0
$\begingroup$

I want to perform a Chi-square test on a known sample in Python. Since I come from R, to my knowledge I can do something like this:

x.poi<-rpois(n=200,lambda=2.5)
gf <-goodfit(x.poi,type= "poisson",method= "MinChisq")
summary(gf)

and then I can just call the summary function and get my results.

I know that in Python scipy provides a chi-square test, however, it is needed to provide an expected array of samples.

Is there an equivalent version of this R function for Python?

$\endgroup$

1 Answer 1

1
$\begingroup$

You cannot get exactly the same, without implementing an optimization for the MinChisq estimate of the mean of your poisson, $\hat{\lambda}$.

So below is an example using the "ML" option to estimate $\hat{\lambda}$, and you still get a chi-sq test in the end. This is convenient because the MLE estimator of lambda will be the mean:

set.seed(111)
x.poi<-rpois(n=200,lambda=2.5)
gf = goodfit(x.poi,type= "poisson",method= "ML")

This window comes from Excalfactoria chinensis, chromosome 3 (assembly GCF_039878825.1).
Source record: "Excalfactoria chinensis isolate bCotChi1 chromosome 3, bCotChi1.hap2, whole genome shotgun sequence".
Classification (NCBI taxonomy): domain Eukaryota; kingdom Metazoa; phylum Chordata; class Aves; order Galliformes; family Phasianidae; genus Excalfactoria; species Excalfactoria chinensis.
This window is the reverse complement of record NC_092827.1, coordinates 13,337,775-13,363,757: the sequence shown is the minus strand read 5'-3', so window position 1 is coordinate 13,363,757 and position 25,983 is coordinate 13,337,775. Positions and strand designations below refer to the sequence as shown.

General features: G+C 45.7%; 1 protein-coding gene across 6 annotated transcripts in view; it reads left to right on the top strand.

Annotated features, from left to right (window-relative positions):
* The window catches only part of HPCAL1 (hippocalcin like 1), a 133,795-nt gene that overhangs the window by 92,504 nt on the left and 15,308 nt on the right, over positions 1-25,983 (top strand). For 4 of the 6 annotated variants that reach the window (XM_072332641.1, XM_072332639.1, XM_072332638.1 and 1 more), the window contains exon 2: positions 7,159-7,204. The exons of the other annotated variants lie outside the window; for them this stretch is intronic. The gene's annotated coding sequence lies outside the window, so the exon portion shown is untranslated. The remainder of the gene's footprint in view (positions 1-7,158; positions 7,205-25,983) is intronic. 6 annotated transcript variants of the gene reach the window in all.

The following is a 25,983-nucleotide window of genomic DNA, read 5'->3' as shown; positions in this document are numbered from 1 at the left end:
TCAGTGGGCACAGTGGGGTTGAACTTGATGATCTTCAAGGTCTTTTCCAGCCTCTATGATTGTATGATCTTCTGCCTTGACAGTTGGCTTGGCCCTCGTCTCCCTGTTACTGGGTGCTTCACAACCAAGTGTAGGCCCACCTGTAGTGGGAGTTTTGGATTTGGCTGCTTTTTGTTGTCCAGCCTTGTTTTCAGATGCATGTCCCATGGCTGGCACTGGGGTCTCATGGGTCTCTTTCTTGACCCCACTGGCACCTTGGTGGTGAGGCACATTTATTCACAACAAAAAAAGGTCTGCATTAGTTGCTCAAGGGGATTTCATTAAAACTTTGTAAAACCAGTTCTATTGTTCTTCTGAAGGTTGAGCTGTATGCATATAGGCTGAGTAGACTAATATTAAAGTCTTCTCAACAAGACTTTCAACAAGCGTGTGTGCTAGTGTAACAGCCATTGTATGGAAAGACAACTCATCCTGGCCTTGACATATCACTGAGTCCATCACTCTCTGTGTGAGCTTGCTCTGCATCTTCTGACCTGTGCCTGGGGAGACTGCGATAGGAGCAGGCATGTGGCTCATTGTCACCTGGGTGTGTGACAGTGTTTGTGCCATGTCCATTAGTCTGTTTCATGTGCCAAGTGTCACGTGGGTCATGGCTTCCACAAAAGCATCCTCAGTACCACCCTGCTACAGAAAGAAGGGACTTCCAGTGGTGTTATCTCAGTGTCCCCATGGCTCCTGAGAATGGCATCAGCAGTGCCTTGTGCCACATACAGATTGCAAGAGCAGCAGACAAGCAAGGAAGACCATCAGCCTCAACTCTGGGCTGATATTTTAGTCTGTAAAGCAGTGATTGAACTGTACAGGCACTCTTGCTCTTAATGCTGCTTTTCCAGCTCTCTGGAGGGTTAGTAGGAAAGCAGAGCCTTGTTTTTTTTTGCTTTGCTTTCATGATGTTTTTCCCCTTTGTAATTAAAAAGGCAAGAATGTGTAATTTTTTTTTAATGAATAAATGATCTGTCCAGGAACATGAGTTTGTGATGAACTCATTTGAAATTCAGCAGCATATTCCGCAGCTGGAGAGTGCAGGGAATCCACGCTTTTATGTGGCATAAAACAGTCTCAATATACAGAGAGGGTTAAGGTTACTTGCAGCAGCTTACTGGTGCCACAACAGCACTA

summary(gf)

     Goodness-of-fit test for poisson distribution

                      X^2 df  P(> X^2)
Likelihood Ratio 6.874807  7 0.4420304

gf$par
$lambda
[1] 2.545

mean(x.poi)
[1] 2.545

write.csv(x.poi,"x.poi.csv")

We calculate the expected using the mean as $\hat{\lambda}$ :

import pandas as pd
import numpy as np
import scipy 

x_poi = pd.read_csv("x.poi.csv")['x']
obs = np.bincount(x_poi)
Lambda = x_poi.mean()
expected = scipy.stats.poisson.pmf(np.arange(len(obs)),Lambda)*len(x_poi)

You need to use the G-test and not the pearson chi-square, so in python it will be:

scipy.stats.power_divergence(obs,expected,lambda_="log-likelihood".,ddof=1)
[Power_divergenceResult(statistic=6.874807063434596, pvalue=0.44203040359775747)
$\endgroup$

Not the answer you're looking for? Browse other questions tagged or ask your own question.